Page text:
March 29

When You Must Make Eye Contact

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When to Look at the Camera in a Zoom Meeting

I’m often asked, “when do I need to look at the camera in a zoom meeting?” The short answer is:  how often would you make eye contact with someone in person?

In order to build a relationship, experts recommend making direct eye contact about two thirds of the time – when in person. I believe that percentage is even higher on video because you don’t share a common environment with your customer. That means when you break eye contact, your customer doesn’t know what you’re looking at – your screen, your notes, your phone? All they know for sure is that you have broken your connection with them. 

Looking at the camera 70-80% of the time on a virtual call may seem like an impossible goal — especially if you’re already struggling to check in with the camera even occasionally! The good news is that it is possible. We see actors and on-camera professionals do it all the time by learning a series of techniques that soon become second nature. But initially, you can start by making sure you are looking at the camera during those times where eye contact has the greatest impact on your audience – or the lack of eye contact causes the most damage.   

When to Look at the Camera in a Zoom Meeting: 

1. When You Are Delivering a Key Point. 

Imagine someone telling you they love you while looking at their shoes.  Would it have the same impact, certainty, or emotion as it would if they were looking directly into your eyes? Surely not. While you may not be professing love to a customer, you likely have a few key points that you want to stand out and sink in more than others. Whether it’s your value proposition, a benefit statement, or a competitive differentiator, these messages will be much more memorable and credible if you look into your customer’s eyes (the camera) as you are saying them.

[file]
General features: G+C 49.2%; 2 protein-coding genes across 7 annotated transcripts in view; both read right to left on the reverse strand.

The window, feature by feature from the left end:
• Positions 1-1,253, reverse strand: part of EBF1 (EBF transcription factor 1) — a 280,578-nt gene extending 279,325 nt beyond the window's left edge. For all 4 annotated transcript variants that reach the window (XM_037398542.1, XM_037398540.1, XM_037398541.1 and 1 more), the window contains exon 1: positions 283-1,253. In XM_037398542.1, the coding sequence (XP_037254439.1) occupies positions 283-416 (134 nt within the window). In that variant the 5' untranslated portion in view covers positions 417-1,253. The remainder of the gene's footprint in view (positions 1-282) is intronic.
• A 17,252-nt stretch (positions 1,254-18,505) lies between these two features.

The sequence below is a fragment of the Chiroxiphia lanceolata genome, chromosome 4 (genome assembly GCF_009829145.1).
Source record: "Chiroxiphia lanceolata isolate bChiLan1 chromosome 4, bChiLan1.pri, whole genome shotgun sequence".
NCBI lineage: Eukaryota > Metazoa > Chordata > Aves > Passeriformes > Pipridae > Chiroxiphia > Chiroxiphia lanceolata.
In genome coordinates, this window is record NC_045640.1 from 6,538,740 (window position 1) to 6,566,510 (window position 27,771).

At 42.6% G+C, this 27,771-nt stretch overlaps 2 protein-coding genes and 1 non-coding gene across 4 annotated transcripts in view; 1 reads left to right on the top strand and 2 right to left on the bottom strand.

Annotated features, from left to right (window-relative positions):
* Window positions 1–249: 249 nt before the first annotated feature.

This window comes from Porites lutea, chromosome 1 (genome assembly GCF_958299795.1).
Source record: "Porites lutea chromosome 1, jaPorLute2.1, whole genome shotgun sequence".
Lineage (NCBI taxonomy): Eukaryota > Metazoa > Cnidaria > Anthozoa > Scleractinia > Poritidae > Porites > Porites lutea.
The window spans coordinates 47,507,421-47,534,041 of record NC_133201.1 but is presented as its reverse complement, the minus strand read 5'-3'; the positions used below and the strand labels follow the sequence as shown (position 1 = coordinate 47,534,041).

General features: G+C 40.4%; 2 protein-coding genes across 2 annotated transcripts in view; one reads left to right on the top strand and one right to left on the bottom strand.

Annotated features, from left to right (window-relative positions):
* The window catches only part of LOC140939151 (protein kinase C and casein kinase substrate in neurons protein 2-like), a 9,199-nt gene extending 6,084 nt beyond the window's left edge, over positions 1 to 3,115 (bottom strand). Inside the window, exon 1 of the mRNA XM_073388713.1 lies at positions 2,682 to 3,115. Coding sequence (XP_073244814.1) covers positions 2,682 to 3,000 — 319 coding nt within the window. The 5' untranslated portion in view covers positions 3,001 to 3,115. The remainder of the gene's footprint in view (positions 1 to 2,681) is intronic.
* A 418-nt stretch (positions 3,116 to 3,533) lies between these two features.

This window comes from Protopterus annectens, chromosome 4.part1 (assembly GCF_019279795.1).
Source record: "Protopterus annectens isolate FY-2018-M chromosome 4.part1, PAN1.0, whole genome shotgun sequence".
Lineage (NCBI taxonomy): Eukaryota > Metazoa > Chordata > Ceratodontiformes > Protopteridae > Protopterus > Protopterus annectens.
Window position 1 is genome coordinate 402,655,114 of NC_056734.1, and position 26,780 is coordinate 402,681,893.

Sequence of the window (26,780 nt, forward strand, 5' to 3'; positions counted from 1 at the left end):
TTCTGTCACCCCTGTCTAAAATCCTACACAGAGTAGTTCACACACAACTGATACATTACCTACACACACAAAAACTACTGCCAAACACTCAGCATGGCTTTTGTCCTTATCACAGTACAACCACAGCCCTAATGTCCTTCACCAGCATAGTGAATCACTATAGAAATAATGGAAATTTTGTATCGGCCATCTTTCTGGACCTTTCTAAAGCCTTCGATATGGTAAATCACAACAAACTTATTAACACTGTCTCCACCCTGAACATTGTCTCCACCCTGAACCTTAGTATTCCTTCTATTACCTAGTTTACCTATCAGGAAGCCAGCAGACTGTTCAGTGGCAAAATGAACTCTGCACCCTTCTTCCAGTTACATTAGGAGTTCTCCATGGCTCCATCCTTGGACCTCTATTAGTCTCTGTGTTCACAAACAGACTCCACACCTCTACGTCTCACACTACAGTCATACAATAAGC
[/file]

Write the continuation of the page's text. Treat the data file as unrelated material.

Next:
2. When You Ask a Question. 

Ever ask a question in a virtual meeting and be met with an excruciatingly long silence?  There’s a good chance you were looking at your screen when you asked it.  That visual cue of someone looking at you expecting an answer is surprisingly powerful – whether we are in person or on video.  If you’re not looking at the camera, many people assume your question is intended for someone else in the meeting.  Want to get your questions answered?  Try looking directly into the camera when you ask a question. And hold your gaze there until you get a response. I guarantee you it will improve your response rate! 

3. Listening.  

If you were pouring your heart out to me and I was looking away the whole time, you’d be right to question my attention and interest. Yet when we are looking at our customer on our screen, this is precisely what they experience.  Some sellers argue their customers will give them a pass because, “they know I’m probably looking at my image.” I argue this is a dangerous assumption.  First of all, it’s not our customer’s job (or inclination to make excuses for us just because something is difficult. Second, that is applying logic to an emotional experience. And relationships are built on emotions, not logic. So even if your customer bothers to tell themselves you are looking at their image, it will feel like you aren’t that interested or attentive.

Making direct, personal eye contact with your customer on camera is a non-negotiable skill for sellers who need to building trust and relationships on video.  While not easy, I’ve taken all the guesswork out of how to make eye contact, read body language, manage your audience, and much, much more in my new book, Look Me In the Eye! 

This is just one of the tips that I include in my new book that won the Gold Medal Top Sales Book of 2021, Look Me In The Eye Using Video to Build Relationships with Customers, Partners and Teams. Feel free to check it out if you’re looking for more tips on how to engage customers and drive more sales on video.

Get your copy today on Amazon!  

 

 


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2022


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